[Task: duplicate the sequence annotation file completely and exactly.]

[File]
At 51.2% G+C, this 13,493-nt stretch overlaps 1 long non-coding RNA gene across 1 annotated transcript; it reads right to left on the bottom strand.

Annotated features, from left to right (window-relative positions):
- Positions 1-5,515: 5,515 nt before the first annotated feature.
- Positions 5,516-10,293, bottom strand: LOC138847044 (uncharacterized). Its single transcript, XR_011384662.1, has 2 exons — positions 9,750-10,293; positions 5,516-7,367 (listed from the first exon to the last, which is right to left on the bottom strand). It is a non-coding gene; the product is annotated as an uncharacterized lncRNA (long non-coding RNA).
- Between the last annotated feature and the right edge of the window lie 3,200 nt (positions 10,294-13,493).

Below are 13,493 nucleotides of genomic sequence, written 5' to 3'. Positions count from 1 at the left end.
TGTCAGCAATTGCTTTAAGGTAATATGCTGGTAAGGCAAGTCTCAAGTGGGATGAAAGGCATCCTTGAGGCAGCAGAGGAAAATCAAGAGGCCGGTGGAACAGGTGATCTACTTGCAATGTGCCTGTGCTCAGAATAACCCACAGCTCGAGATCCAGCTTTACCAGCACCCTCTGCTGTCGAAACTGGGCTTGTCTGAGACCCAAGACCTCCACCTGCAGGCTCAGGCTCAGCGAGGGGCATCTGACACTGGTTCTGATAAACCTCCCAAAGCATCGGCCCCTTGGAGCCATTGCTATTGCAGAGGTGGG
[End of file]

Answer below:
At 51.2% G+C, this 13,493-nt stretch overlaps 1 long non-coding RNA gene across 1 annotated transcript; it reads right to left on the bottom strand.

Annotated features, from left to right (window-relative positions):
- Positions 1-5,515: 5,515 nt before the first annotated feature.
- Positions 5,516-10,293, bottom strand: LOC138847044 (uncharacterized). Its single transcript, XR_011384662.1, has 2 exons — positions 9,750-10,293; positions 5,516-7,367 (listed from the first exon to the last, which is right to left on the bottom strand). It is a non-coding gene; the product is annotated as an uncharacterized lncRNA (long non-coding RNA).
- Between the last annotated feature and the right edge of the window lie 3,200 nt (positions 10,294-13,493).

Below are 13,493 nucleotides of genomic sequence, written 5' to 3'. Positions count from 1 at the left end.
TGTCAGCAATTGCTTTAAGGTAATATGCTGGTAAGGCAAGTCTCAAGTGGGATGAAAGGCATCCTTGAGGCAGCAGAGGAAAATCAAGAGGCCGGTGGAACAGGTGATCTACTTGCAATGTGCCTGTGCTCAGAATAACCCACAGCTCGAGATCCAGCTTTACCAGCACCCTCTGCTGTCGAAACTGGGCTTGTCTGAGACCCAAGACCTCCACCTGCAGGCTCAGGCTCAGCGAGGGGCATCTGACACTGGTTCTGATAAACCTCCCAAAGCATCGGCCCCTTGGAGCCATTGCTATTGCAGAGGTGGG